James Whitmore, the veteran Tony and Emmy award-winning actor who brought American icons Will Rogers, Harry Truman and Theodore Roosevelt to life in one-man shows, died Friday. He was 87.
Mr. Whitmore died of lung cancer at his home in Malibu, said his son, Steve. He was diagnosed with the disease a week before Thanksgiving.
"He cared about acting; his whole life was dedicated to the theater and to movies," said actor David Huddleston, a longtime friend who appeared in Mr. Whitmore's 1964 movie "Black Like Me," and did a couple of plays with him.
James Arness, who appeared with Mr. Whitmore in the movies "Battleground" and "Them!," said Mr. Whitmore was "an actor's actor," adding that "it was always a treat to work with him."
Arness also remembered the "great intensity" Mr. Whitmore could bring to a role.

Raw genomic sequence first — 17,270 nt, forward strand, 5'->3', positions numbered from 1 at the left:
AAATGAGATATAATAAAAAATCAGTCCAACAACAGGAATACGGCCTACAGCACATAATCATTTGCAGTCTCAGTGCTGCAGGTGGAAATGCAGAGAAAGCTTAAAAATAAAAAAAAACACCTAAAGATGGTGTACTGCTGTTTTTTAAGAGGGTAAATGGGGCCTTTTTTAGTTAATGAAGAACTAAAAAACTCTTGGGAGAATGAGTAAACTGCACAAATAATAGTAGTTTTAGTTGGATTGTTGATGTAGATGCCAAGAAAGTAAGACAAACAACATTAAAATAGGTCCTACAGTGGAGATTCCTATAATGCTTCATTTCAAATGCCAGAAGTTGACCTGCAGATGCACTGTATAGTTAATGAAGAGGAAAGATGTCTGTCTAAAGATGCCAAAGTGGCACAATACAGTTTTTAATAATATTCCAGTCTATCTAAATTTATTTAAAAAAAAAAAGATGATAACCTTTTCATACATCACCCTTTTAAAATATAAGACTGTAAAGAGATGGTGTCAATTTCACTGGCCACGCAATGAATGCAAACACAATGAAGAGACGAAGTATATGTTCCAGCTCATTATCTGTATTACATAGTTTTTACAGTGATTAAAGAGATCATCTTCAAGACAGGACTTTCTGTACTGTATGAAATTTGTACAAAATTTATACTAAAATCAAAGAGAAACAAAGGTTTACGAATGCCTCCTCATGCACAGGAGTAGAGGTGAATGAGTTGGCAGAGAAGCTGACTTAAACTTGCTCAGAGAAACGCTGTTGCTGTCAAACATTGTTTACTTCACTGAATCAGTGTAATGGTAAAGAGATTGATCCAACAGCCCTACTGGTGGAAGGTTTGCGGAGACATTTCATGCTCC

"When we wanted to get an actor to play a character who had that quality, Jimmy was the guy you'd think of," said Arness, who starred in "Gunsmoke," a TV series that Mr. Whitmore appeared on a number of times.
A stocky World War II Marine Corps veteran who bore a resemblance to Spencer Tracy, Mr. Whitmore earned early acclaim.
In 1948, he won a Tony award for outstanding performance by a newcomer in the role of an amusingly cynical Army Air Forces sergeant in the Broadway production of "Command Decision."
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